Kathy Khang, a columnist for Sojourners magazine, is co-author of More Than Serving Tea (InterVarsity Press, 2006). She blogs at www.kathykhang.com, tweets and Instagrams as @mskathykhang, posts at www.facebook.com/kathykhangauthor, and partners with other writers, pastors, and Christian leaders to highlight and move the conversation forward on issues of race, ethnicity, and gender within the church. Kathy also has worked for the past 19 years with a national parachurch organization.
Posts By This Author
It’s Easy to Forget Privilege When It’s Always Been Yours
I’m tired of reading blogs from my White Christian brothers about why they are choosing to vote. There. I said it.
I’m all for being a part of the democratic process, but it seems a bit odd to me that so many of these bloggers are coming from a position of power and privilege they themselves have always had. It seems a bit arrogant to choose something that was always theirs.
The way I see it, they had better vote. The vote of the White male is what finally allowed people like me – a woman, an immigrant, a non-native English speaker – to have the right to vote. I didn’t have a voice. I didn’t matter. Neither did my ancestors, who immigrated here under quota systems developed by people in power for the benefit of the country and the powers-that-be.
And there still are people who have no voice, who have no right to vote, but they are directly impacted by the politicians, referenda, judges, and local officials as well as the “agendas and policies.” As a Christian who is new to the process, its a privilege and responsibility I don’t take lightly because it isn’t a given. I’m not American born. We are not post-racial America, and the fact of the matter is the church isn’t either. We are working on it, but we aren’t there.
Did you know that in 1882 Congress passed the Chinese Exclusion Act denying citizenship and voting rights to Chinese Americans? Yup, they could build the railroads but they can’t vote.
Voting: Responsibility or Privilege?
Next week I will vote for the first time in a presidential election. I became a naturalized U.S. citizen two years ago, giving up my Korean passport, my (not)green card, and pledging allegiance after having lived in the U.S. since the spring of 1971.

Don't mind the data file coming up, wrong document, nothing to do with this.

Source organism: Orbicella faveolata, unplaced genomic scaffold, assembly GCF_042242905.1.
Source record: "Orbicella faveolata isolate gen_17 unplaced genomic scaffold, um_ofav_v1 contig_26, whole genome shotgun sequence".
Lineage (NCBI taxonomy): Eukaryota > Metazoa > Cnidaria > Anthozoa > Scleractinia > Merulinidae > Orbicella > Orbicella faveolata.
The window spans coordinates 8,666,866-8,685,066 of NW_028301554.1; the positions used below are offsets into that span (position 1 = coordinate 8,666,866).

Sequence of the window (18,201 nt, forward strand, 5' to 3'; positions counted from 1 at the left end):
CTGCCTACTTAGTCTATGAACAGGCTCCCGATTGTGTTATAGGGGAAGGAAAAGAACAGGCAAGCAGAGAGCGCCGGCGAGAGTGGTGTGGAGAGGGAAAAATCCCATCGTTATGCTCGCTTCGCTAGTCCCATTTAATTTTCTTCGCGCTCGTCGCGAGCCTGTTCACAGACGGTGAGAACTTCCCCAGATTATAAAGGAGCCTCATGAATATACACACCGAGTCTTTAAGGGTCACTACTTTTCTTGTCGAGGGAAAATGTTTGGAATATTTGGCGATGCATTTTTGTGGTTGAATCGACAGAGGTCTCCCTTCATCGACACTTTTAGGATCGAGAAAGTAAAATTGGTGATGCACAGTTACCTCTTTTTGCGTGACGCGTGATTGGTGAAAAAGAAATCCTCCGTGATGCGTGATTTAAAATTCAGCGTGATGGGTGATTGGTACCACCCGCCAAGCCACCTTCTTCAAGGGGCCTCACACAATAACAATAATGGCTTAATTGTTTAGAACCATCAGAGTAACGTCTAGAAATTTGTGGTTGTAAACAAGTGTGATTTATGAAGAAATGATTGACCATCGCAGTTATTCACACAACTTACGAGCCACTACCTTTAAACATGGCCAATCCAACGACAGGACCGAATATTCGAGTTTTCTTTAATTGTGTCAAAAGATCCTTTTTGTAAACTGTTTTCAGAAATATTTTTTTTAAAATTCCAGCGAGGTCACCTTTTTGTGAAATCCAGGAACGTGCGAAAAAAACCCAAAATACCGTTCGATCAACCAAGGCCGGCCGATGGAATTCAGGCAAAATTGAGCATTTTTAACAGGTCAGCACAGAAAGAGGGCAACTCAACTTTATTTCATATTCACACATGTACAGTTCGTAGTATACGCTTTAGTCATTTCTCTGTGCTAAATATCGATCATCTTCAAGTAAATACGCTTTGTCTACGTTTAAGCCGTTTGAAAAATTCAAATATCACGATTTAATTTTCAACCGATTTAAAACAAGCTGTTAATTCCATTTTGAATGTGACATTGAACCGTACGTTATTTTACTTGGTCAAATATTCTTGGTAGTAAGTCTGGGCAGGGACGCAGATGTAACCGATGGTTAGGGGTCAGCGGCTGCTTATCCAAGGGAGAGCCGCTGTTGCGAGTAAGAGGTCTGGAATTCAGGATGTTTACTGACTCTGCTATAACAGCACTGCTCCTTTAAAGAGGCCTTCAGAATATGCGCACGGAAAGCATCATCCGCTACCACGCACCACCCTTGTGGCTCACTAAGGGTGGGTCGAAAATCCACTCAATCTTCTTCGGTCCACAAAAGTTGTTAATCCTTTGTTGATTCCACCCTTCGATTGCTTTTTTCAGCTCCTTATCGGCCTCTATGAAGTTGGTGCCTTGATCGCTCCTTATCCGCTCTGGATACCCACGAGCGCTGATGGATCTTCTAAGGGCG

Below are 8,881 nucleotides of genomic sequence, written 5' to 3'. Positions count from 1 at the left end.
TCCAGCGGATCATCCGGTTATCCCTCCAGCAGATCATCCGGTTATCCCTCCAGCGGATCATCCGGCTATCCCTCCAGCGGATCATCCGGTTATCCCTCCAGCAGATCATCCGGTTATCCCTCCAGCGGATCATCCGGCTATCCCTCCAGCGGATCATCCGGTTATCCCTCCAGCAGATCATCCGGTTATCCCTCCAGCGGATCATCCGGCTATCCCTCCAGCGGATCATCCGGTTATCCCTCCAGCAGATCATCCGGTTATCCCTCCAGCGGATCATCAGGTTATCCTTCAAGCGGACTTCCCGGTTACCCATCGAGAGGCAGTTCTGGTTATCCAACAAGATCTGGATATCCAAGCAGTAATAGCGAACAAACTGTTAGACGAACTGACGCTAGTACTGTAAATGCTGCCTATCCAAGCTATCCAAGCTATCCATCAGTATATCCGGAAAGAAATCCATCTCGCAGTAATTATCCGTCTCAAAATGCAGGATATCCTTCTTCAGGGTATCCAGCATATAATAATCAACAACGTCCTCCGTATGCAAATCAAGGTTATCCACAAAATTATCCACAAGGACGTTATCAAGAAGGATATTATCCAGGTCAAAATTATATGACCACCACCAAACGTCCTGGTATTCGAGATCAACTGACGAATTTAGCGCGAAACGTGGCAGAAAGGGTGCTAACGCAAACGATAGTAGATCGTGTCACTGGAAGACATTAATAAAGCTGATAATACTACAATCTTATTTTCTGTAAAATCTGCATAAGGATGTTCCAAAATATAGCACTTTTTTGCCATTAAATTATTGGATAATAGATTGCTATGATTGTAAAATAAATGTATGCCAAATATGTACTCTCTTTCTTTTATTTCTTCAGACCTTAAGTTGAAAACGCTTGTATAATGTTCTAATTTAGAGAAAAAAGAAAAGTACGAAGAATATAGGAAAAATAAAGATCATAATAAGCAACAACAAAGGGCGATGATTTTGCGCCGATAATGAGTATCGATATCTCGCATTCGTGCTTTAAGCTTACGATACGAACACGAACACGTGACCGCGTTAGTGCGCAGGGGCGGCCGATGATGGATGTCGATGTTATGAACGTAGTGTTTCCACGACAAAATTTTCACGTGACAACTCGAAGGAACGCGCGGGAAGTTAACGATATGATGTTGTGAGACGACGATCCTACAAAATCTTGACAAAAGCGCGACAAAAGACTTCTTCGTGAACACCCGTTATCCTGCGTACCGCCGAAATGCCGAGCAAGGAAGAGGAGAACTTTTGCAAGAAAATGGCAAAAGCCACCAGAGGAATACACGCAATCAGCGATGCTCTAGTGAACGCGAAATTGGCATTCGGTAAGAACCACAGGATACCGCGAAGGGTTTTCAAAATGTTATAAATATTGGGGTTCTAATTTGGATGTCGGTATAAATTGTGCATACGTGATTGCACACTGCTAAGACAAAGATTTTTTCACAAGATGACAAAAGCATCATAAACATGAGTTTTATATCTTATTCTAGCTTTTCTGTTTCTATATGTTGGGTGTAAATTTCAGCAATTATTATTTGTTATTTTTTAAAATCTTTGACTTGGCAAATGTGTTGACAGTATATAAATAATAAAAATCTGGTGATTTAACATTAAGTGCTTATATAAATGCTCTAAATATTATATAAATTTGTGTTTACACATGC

I actually studied for my citizenship exam out of fear and habit – fear that the wrong answer would mean restarting a process that had cost money, time, and emotions, and habit because I grew understanding not studying was not an option. The process actually took years for me, wrestling through ambivalence, frustration, grief, and gain to get to a point where the privileges, advantages, and necessities of becoming a citizen and my faith as a Christian pushed me over the edge.
They're Not Racist. They Just Don't Know.
My sons, ages 13 and 10, spend two evenings each week on a golf course because I parent out of my own personal brokenness, which includes an acute awareness of life experiences and skills I was not exposed to growing up.
Tennis lessons. Skiing lessons. Swimming lessons. Golf lessons.
Check. Check. Check. Check.
(My daughter got the first three. She escaped golf because she has immersed herself into the world of dance for the past few years though it’s not completely out of the picture yet.)
One of my goals has been to expose my children to things I didn’t do and at one point or another felt like I had missed out on. This all despite the fact that I also wrestle with my own personal prejudices against sports like tennis and golf because they have in one way or another represented privilege and access to opportunities and networks my parents and I did not have.
So it did not surprise me to see a very diverse group of participants on our first day at the course – diverse meaning White or Caucasian children were in the minority. Golf, whether you are in business or in medicine, more if you are male but increasingly so if you are female, is one of those “life skills” that also translates into opportunities and networks that non-White communities continue to learn about and enter into.
Overcoming Depression (and Stigma) as an Asian American Woman
Today is my one-year anniversary on vitamin L, and it's finally time to talk about.
I struggle with anxiety and clinical depression, and I take vitamin L -- or Lexapro to be exact -- to treat it. It's been one year since I decided enough was enough. I was tired of being tired. Tired of being sad. Tired of always feeling on edge about almost anything.
Last spring I finally sought out the help I needed all along, and took some concrete steps in overcoming depression and the cultural stigma mental health issues carry within the Asian American, American, and Christian cultures. And that is where I find convergence, because May is Asian Pacific American Heritage Month, and it is also Mental Health Awareness Month. I couldn't have orchestrated it better myself.